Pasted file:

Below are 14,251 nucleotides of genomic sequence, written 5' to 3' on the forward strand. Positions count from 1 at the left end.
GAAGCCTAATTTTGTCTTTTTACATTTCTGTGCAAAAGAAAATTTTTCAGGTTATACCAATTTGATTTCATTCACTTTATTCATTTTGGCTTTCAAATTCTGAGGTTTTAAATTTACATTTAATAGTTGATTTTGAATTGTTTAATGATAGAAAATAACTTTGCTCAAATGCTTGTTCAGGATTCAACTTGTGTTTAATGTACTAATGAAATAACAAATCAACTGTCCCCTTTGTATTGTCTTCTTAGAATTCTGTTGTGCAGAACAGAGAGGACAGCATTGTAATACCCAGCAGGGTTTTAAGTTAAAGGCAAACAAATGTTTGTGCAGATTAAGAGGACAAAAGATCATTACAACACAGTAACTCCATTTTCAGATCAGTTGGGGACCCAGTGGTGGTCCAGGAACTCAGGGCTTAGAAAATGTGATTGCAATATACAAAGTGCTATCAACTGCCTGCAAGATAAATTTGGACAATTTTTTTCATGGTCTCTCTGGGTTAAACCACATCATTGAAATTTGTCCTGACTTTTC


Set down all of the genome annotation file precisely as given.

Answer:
Below are 14,251 nucleotides of genomic sequence, written 5' to 3' on the forward strand. Positions count from 1 at the left end.
GAAGCCTAATTTTGTCTTTTTACATTTCTGTGCAAAAGAAAATTTTTCAGGTTATACCAATTTGATTTCATTCACTTTATTCATTTTGGCTTTCAAATTCTGAGGTTTTAAATTTACATTTAATAGTTGATTTTGAATTGTTTAATGATAGAAAATAACTTTGCTCAAATGCTTGTTCAGGATTCAACTTGTGTTTAATGTACTAATGAAATAACAAATCAACTGTCCCCTTTGTATTGTCTTCTTAGAATTCTGTTGTGCAGAACAGAGAGGACAGCATTGTAATACCCAGCAGGGTTTTAAGTTAAAGGCAAACAAATGTTTGTGCAGATTAAGAGGACAAAAGATCATTACAACACAGTAACTCCATTTTCAGATCAGTTGGGGACCCAGTGGTGGTCCAGGAACTCAGGGCTTAGAAAATGTGATTGCAATATACAAAGTGCTATCAACTGCCTGCAAGATAAATTTGGACAATTTTTTTCATGGTCTCTCTGGGTTAAACCACATCATTGAAATTTGTCCTGACTTTTC